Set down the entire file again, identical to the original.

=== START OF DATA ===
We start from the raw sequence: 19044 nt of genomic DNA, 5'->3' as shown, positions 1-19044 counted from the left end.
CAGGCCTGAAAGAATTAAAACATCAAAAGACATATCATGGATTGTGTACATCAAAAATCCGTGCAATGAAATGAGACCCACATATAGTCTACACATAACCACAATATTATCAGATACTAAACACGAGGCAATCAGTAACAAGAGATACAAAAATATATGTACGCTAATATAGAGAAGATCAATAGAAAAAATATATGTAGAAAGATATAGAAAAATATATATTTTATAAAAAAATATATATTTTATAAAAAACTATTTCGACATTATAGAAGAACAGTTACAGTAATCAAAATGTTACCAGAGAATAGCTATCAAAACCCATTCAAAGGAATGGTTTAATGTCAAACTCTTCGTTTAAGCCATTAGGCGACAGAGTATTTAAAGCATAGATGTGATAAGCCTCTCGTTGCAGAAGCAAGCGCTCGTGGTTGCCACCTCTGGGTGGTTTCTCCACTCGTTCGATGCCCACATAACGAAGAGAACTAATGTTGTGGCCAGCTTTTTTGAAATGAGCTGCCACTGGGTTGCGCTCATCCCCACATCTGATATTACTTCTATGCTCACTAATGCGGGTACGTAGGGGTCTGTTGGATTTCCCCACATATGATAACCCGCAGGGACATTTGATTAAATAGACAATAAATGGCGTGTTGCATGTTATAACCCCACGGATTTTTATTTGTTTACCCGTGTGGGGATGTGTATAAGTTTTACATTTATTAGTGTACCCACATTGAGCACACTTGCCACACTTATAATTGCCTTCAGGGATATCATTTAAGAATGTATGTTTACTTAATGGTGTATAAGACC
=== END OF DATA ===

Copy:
We start from the raw sequence: 19044 nt of genomic DNA, 5'->3' as shown, positions 1-19044 counted from the left end.
CAGGCCTGAAAGAATTAAAACATCAAAAGACATATCATGGATTGTGTACATCAAAAATCCGTGCAATGAAATGAGACCCACATATAGTCTACACATAACCACAATATTATCAGATACTAAACACGAGGCAATCAGTAACAAGAGATACAAAAATATATGTACGCTAATATAGAGAAGATCAATAGAAAAAATATATGTAGAAAGATATAGAAAAATATATATTTTATAAAAAAATATATATTTTATAAAAAACTATTTCGACATTATAGAAGAACAGTTACAGTAATCAAAATGTTACCAGAGAATAGCTATCAAAACCCATTCAAAGGAATGGTTTAATGTCAAACTCTTCGTTTAAGCCATTAGGCGACAGAGTATTTAAAGCATAGATGTGATAAGCCTCTCGTTGCAGAAGCAAGCGCTCGTGGTTGCCACCTCTGGGTGGTTTCTCCACTCGTTCGATGCCCACATAACGAAGAGAACTAATGTTGTGGCCAGCTTTTTTGAAATGAGCTGCCACTGGGTTGCGCTCATCCCCACATCTGATATTACTTCTATGCTCACTAATGCGGGTACGTAGGGGTCTGTTGGATTTCCCCACATATGATAACCCGCAGGGACATTTGATTAAATAGACAATAAATGGCGTGTTGCATGTTATAACCCCACGGATTTTTATTTGTTTACCCGTGTGGGGATGTGTATAAGTTTTACATTTATTAGTGTACCCACATTGAGCACACTTGCCACACTTATAATTGCCTTCAGGGATATCATTTAAGAATGTATGTTTACTTAATGGTGTATAAGACC